After my divorce, my children spent every other Christmas Day away from home. Those off years were hard for me. When I remarried, my new wife dragged me out to play blackjack at a Reno casino to take my mind off missing them so much. We capped the day with a cheap steak dinner and that Christmas remains one of my fondest memories. My brilliant and loving wife showed me a good time where once there was sorrow.
Now, 10 years later, we have two kids together in addition to our previous children. When we don’t have extended family commitments on Christmas day, we take the whole brood out to eat cheap casino fare and play carnival games at Circus Circus. You might be horrified by what has become a family “tradition,” but I don’t really care how anyone feels about the way we celebrate. This is our tradition, and that's all that matters.
The pressure to conform to some enforced Christmas dogma is at the heart of the nonsensical war on Christmas in recent years. A growing number of Christians want to force us to scrape at the altar of Jesus and Rudolph, two characters I find equally plausible. The constant, tired outrage machine hit full tilt this year when it was taken up by an ever less serious House of Representatives in a resolution to “protect” Christmas. The GOP now wants to deploy government power to protect Frosty and all his pals from unwashed heathens like you and me. The annual narrative has now reached the apex of silly. But rather than be angry, I've decided to delight in this latest development. This brand of reactionary overreach only proves that if there ever were a “war on Christmas,” it’s over now. Secular values have won.
By creating the hysteria over the war on Christmas and then begging for help from manipulative and cynical politicians, Christians have conceded the powerlessness of their own faith. The people most vocal about defending their narrow version of the holiday have created a caricature of Christianity more two dimensional than any dreamt up by atheists. Conservatives who are vehemently against government power have nonetheless viewed it for years now as necessary for policing our sex lives -- and now, apparently, to defend Santa against heretics.
The most troubling aspect to this whole business has always been the impulse toward coercion: You must believe as we do and worship our god and celebrate in a manner that we dictate. It’s the kind of totalitarian impulse that riles up freethinkers and contrarians. If you say we must do something, we’ll invent ever more creative ways to lampoon your most treasured beliefs. (Here's looking at you, Satanic Temple.)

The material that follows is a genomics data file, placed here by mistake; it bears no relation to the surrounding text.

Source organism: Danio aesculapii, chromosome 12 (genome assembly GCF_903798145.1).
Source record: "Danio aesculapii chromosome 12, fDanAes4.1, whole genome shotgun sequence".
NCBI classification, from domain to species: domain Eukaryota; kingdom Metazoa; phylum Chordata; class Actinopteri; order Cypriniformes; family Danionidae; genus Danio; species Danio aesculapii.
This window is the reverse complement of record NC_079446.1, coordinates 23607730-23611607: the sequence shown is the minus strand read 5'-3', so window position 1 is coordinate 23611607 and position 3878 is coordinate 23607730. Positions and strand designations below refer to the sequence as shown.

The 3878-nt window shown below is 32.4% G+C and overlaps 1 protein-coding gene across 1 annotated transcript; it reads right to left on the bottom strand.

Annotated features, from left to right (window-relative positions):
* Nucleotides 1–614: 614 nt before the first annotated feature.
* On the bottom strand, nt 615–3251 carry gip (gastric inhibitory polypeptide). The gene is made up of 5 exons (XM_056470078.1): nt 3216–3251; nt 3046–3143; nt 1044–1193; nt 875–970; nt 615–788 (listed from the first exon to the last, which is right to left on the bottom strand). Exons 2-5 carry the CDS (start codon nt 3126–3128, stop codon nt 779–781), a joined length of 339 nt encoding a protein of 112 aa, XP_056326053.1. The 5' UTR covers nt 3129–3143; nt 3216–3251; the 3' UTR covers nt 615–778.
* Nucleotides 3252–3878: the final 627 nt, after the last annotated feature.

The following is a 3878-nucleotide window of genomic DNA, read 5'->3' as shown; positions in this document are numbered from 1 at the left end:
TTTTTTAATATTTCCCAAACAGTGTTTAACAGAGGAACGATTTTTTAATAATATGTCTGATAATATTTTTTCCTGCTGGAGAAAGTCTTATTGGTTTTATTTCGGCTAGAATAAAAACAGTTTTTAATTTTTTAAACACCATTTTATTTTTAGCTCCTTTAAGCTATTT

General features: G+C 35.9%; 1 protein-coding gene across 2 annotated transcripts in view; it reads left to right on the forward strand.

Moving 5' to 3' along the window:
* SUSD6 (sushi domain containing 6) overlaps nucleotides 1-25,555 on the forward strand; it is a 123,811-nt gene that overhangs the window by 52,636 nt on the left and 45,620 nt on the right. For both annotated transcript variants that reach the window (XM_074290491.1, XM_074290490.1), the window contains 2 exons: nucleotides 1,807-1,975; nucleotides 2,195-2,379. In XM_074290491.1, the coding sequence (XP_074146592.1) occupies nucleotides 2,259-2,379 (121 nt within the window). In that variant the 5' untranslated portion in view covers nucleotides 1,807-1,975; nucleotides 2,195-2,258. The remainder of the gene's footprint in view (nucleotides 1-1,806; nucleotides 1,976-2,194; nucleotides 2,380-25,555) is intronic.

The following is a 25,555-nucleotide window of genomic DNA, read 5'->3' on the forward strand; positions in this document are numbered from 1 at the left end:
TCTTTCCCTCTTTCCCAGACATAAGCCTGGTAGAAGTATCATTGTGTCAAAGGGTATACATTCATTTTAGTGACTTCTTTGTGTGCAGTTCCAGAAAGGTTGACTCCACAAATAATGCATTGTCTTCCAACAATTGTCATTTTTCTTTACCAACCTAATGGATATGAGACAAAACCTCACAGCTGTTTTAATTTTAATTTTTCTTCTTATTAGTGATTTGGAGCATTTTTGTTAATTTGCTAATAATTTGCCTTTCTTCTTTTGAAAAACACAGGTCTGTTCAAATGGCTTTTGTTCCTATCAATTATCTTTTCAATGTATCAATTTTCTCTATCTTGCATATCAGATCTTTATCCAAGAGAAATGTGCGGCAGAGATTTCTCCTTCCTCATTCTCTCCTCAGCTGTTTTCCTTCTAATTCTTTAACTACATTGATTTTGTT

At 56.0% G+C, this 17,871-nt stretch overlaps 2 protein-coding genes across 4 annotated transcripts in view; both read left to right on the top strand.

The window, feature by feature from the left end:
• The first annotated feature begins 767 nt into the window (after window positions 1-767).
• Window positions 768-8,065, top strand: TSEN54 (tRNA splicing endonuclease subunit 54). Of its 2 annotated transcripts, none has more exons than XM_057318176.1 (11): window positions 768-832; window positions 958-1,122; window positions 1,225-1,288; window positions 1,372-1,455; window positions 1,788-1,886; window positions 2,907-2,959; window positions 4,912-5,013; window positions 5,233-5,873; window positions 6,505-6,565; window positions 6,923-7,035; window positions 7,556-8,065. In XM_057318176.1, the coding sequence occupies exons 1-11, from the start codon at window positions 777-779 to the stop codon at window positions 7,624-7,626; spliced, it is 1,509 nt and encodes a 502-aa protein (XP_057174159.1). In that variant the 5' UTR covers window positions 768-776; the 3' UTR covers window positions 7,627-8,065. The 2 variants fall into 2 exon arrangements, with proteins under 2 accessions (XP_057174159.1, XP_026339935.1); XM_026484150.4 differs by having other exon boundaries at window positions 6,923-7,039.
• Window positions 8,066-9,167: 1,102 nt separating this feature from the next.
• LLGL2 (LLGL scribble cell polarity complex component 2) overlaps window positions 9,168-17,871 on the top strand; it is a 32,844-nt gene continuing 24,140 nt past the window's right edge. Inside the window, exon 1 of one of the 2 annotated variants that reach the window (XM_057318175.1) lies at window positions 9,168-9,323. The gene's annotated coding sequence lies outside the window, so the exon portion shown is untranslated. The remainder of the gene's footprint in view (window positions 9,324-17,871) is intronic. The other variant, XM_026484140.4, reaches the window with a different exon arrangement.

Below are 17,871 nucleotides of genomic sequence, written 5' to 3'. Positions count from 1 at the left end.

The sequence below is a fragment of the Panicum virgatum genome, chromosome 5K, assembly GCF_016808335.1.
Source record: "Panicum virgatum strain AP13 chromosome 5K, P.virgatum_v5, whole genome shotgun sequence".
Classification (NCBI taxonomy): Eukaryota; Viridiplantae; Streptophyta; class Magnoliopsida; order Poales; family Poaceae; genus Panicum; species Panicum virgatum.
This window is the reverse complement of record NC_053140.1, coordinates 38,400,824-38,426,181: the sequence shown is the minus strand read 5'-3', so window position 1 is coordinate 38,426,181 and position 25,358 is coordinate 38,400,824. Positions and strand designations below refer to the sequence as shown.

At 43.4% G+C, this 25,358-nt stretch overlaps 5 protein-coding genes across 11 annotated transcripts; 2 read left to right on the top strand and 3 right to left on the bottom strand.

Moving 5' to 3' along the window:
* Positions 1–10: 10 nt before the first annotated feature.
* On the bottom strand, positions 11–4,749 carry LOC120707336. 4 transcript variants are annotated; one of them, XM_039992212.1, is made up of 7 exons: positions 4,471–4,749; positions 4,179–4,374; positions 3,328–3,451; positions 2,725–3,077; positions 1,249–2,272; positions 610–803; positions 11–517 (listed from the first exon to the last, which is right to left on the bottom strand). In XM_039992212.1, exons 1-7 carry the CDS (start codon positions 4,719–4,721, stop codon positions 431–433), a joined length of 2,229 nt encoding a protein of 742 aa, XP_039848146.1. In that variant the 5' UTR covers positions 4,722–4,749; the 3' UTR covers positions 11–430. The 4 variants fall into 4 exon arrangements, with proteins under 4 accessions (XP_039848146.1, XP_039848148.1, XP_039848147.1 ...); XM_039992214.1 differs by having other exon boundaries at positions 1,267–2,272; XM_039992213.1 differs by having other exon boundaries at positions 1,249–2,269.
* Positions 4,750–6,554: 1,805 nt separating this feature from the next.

A certain segment of the rightwing community created the war on Christmas, and they did so by trying to purge the holiday of its excessive, booze-soaked roots. Christmas has always been about much more than Jesus. In his excellent book, "The Battle for Christmas," Stephen Nissenbaum goes into great detail about the delightfully debauched — and, ahem, pagan — history of the holiday. It is forever linked with hard partying, celebration, fun and excess. Some Christians want to whitewash the real meaning of the season, which at its most basic is just a damn good time. You could say that my trip to the casino is just as much a traditional celebration of Christmas as "Away in a Manger."
In fairness, some atheist groups have actively antagonized Christians in recent years with things like secular billboards. But the fact remains that if some people don’t like the atheist impulse to speak out, they’re free to ignore it. The small slice of America made up of outspoken atheists is hard to spot unless you’re really looking to be insulted. In truth, the war on Christmas itself is far more pervasive resistible for the war on Christmas. The spittle-soaked conservative tirades gave this nonissue all its heat and light as a cheap grab for ratings and clicks. They also can’t pass up the chance to remind a maligned American minority (atheists) that we don’t belong here.
The war on Christmas was always about a slight majority trying to enforce its will on the rest of us. We must acknowledge Jesus. We must bow down and pay homage to your fictitious Nativity. In America, in 2015, we are a diverse nation of atheists, Buddhists, Jews, Sikhs, Muslims, wiccans and weirdos. We are all faiths and no faiths, and every one of us likes a little down time spent in whatever ways bring us pleasure.
The religious essence of the holiday has become just another cog in the culture wars, shorthand for group identification. In fact, the entire Christian religion is teetering dangerously close to becoming just a plank in a party platform. You too can self-identify as a Christian by loudly defending Christmas against us heathens, and you don’t even have to go to church, feed the poor or read your Bible. You certainly don't have to do unto others as you would have them do unto you. Just put that bumper sticker on your car, and you’re all set!
While Christians reduce one of their holiest of days to a battle over coffee cups, I’ll just declare victory and go home.
This year my wife and I took our children to cut down our own Christmas tree. I even have an angel sitting up on top of it. I am, and shall forever be, in large part a cultural Christian. And the truth of the matter is that the juggernaut that is Christmas in America can never really be harmed (other than during a recession). The billions of dollars spent during the holiday are not going away. And Christmas will always remain a holiday for shopping and family, relaxation and overindulgence. It has never belonged to Christians alone and it never will.